Divorce Attorney Shares The Most Powerful Strategy For Handling Your Ex

Leverage a better position for your kids, your divorce lawyer, and yourself.

Co-parenting flex filadendron, Dean Drobot | Canva

Twice in the last month, Nina’s ex-husband David has asked her to pick up their daughter from her Friday afterschool dance class, despite the fact that, on both occasions, it was his agreed-upon turn. So this Friday, Nina texted him in advance, and asked, “Do you need me to pick up Darla today?”

Some might see this as capitulating to his negative pattern of dropping the ball on a responsibility he agreed to take on. But I see this as a co-parenting flex. And while it may seem "weak" on the surface, it actually gives Nina a powerful advantage in her divorce and co-parenting positioning. 


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The #1 most powerful post-divorce strategy

As a divorce attorney, “co-parenting flex” is a term I’ve learned and come to love because it can have two meanings, and both are positive.

“Flex” can mean a show of strength — flexing your muscles, for example. But it can also mean flexibility. A co-parenting flex encompasses both of these ideas to win at the often difficult job of sharing parenting duties with someone you’re also creating a separate life from and someone you might not feel great about.

When your ex seems to be shirking their responsibilities or failing to live up to an agreement, it might feel good to clap back at them with a sharp remark. It might be tempting to put your ex in their place in front of the kids as a show of your unwillingness to put up with any more of their garbage. As an attorney, I can tell you these are not the actions that will win you respect when they’re being described to a judge at a custody hearing. Courts don’t like tit for tat, they don’t like bickering, and they know two wrongs don’t make a right.

@singlemomattorney What coparenting app are you using? 👀 and what’s your BD saved under in your phone 👀 Don’t miss our 3rd episode where we dicuss baby daddies who work under the table and former client and single mom, Brenda, joins us#childsupport #divorce #custody #houston #fortworthtexas #dallas #coparenting #htxfamilylawattorney #dfwfamilylawattorney #sanantonio #satxdivorce #satxfamilylawattorney #houstonfamilylawattorney #babydaddy #momsoftiktok #singlemom ♬ baddie background - Dersim 👅

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This post-divorce flex is good in court and good for life

What is far more productive than arguing with your ex is documenting your history of being responsible, cooperative, and accommodating. And, doing it in writing.

Send a text offering to help in some way. Offer to assist your co-parent in a way that isn’t condescending or rude.


Can you switch dates with them when they ask? Can you accommodate them on something that doesn’t hurt you very much or bother you in any way? Can you assist them in a way they need that is beneficial to them and doesn’t hurt you?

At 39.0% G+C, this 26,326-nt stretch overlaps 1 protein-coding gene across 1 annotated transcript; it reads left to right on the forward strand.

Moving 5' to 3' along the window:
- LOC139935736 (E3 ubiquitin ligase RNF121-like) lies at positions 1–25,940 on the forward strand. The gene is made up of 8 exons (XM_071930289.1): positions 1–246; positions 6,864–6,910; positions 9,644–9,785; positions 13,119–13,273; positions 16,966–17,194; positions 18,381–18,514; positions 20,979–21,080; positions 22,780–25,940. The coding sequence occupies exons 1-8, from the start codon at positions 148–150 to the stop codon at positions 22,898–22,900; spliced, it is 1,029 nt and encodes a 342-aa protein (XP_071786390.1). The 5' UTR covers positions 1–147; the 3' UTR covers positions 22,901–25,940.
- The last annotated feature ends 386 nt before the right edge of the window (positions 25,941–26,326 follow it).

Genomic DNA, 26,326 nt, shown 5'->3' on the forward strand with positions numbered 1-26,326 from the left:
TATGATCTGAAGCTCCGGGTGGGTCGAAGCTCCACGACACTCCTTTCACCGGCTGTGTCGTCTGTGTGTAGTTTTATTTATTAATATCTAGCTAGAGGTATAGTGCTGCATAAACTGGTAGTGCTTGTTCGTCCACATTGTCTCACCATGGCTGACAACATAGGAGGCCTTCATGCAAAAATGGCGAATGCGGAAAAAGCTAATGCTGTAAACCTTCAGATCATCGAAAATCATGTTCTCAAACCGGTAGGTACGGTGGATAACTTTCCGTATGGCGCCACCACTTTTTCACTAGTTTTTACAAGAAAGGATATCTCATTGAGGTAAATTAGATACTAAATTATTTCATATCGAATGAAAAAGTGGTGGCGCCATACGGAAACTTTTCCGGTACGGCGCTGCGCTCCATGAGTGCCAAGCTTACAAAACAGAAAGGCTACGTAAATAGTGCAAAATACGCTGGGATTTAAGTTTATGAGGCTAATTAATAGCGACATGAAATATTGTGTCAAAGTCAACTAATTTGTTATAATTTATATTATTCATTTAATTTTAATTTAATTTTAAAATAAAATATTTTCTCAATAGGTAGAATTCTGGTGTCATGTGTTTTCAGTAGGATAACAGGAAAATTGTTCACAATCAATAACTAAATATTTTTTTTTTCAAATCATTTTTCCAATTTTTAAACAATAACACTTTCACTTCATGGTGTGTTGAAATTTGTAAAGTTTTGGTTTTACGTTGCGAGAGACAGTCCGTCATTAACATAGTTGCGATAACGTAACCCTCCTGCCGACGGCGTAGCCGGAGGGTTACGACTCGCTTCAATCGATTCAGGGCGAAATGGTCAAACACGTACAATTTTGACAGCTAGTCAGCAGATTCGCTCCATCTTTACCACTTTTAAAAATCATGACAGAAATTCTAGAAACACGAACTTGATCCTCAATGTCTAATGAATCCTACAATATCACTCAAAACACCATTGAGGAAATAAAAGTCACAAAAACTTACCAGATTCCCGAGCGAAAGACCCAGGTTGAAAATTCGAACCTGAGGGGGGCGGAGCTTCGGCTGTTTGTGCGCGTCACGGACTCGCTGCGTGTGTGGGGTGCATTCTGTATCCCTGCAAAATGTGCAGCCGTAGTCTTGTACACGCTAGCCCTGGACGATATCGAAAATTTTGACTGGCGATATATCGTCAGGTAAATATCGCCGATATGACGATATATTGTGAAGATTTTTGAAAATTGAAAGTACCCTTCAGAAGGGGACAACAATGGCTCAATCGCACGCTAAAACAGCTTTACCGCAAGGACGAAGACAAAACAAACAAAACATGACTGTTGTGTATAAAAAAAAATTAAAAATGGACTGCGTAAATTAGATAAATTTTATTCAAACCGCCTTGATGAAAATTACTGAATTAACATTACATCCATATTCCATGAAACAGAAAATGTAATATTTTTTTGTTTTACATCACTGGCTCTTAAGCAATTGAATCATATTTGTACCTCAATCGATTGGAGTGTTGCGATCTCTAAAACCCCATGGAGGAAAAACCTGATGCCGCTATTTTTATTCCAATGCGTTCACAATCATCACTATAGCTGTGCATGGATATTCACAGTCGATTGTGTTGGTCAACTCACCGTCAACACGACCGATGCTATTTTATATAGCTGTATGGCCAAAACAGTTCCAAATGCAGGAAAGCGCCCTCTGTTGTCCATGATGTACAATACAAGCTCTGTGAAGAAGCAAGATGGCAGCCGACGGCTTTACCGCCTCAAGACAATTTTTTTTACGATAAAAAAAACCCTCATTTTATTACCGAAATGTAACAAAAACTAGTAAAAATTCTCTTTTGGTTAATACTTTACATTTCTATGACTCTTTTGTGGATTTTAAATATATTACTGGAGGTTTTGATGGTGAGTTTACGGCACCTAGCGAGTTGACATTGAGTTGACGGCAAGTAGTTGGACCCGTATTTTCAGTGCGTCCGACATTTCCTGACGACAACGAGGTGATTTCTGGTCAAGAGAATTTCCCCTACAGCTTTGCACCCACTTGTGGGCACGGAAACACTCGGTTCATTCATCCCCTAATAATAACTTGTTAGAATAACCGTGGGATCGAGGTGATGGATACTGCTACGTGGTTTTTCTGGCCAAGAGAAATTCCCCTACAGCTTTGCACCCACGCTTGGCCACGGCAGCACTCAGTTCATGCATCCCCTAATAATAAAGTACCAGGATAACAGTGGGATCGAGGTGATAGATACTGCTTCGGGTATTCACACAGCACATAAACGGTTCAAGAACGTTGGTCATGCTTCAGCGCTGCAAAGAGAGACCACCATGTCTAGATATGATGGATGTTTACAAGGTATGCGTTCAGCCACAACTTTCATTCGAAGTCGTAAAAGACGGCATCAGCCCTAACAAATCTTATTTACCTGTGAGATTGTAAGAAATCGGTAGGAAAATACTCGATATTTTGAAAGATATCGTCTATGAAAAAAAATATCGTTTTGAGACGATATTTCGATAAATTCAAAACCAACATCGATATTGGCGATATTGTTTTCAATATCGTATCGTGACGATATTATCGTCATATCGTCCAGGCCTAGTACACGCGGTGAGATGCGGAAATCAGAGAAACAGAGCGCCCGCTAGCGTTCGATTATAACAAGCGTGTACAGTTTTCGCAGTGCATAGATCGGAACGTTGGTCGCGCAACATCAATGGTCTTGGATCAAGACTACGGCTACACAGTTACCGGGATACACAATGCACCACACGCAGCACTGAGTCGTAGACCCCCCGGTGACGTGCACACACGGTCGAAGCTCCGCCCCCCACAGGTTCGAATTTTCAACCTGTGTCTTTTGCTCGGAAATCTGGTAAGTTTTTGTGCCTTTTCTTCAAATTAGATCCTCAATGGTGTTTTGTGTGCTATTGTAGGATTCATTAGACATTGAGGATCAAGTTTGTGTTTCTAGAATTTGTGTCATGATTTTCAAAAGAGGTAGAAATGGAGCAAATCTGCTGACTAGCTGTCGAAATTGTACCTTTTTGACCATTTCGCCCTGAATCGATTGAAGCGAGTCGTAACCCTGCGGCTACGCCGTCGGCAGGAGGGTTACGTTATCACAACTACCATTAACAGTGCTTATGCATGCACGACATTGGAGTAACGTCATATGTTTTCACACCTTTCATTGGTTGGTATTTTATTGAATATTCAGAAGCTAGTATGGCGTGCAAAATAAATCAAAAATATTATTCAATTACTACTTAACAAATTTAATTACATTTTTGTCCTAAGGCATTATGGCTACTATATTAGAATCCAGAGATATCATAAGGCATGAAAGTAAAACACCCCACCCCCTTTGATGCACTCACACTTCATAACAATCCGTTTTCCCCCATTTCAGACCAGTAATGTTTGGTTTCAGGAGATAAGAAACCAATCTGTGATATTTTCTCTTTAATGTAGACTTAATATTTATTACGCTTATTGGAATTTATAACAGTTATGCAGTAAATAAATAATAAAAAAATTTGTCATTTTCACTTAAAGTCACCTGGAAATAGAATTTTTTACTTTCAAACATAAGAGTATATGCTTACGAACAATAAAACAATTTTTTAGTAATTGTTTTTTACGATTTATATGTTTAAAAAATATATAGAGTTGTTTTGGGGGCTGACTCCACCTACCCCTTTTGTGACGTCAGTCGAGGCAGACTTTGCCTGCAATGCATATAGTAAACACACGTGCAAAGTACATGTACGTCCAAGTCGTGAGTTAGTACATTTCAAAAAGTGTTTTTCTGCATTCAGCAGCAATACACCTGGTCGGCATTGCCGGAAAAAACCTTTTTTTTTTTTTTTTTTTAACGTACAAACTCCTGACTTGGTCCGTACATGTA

Mom with daughter flexes her parenting post divorce Nicoleta Ionescu via Shutterstock

That’s a flex because you’re showing strength and documenting your attempts to be flexible and helpful. You’re documenting your good behavior. This documentation will be important if your ex ever claims you’re terrible, crazy, or difficult to deal with.


You are also showing your co-parent the story they’re telling themselves and others about how unreasonable you are isn’t true. We can’t control the stories people tell about us, and you might even hurt yourself trying. But it will feel good to know you have objectively verifiable evidence that you’re not a monster and you are, in reality, cooperative and helpful, unlike what your ex might be saying about you.

RELATED: How To Co-Parent Effectively With An Ex

Added bonus: it's great for your kids 

I’ve saved the most important point for last. By helping your ex, you help your kids.

If you’ve been through a split, your kids have seen enough to know their parents have trouble getting along. Next, let them see you put all that aside to cooperate and help one another. That will show them your maturity, and maturity will ultimately rub off on them.


Kids see and learn from their parents’ actions, not just their words. Let them see you being flexible to put the kids’ needs first. Let them see an example of people who may have at one time been extremely hurt and mad at each other, now working to get along and help each other out (even if it’s through gritted teeth).

You’re teaching your children resilience by teaching them that even upsetting moments in life can be worked through later. You are also modeling the vital life skill of learning to work with people you aren’t always fond of.

So do good deeds, be a good example, and (here’s the lawyer’s favorite part) document everything! That’s a flex to benefit you in the courtroom and life.


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Holly R. Davis is an accomplished and nationally recognized family law trial attorney with over ten years of experience. A founding partner of Kirker Davis LLP, her legal practice focuses on high-asset divorce, business and professional divorce, custody matters, and complex litigation.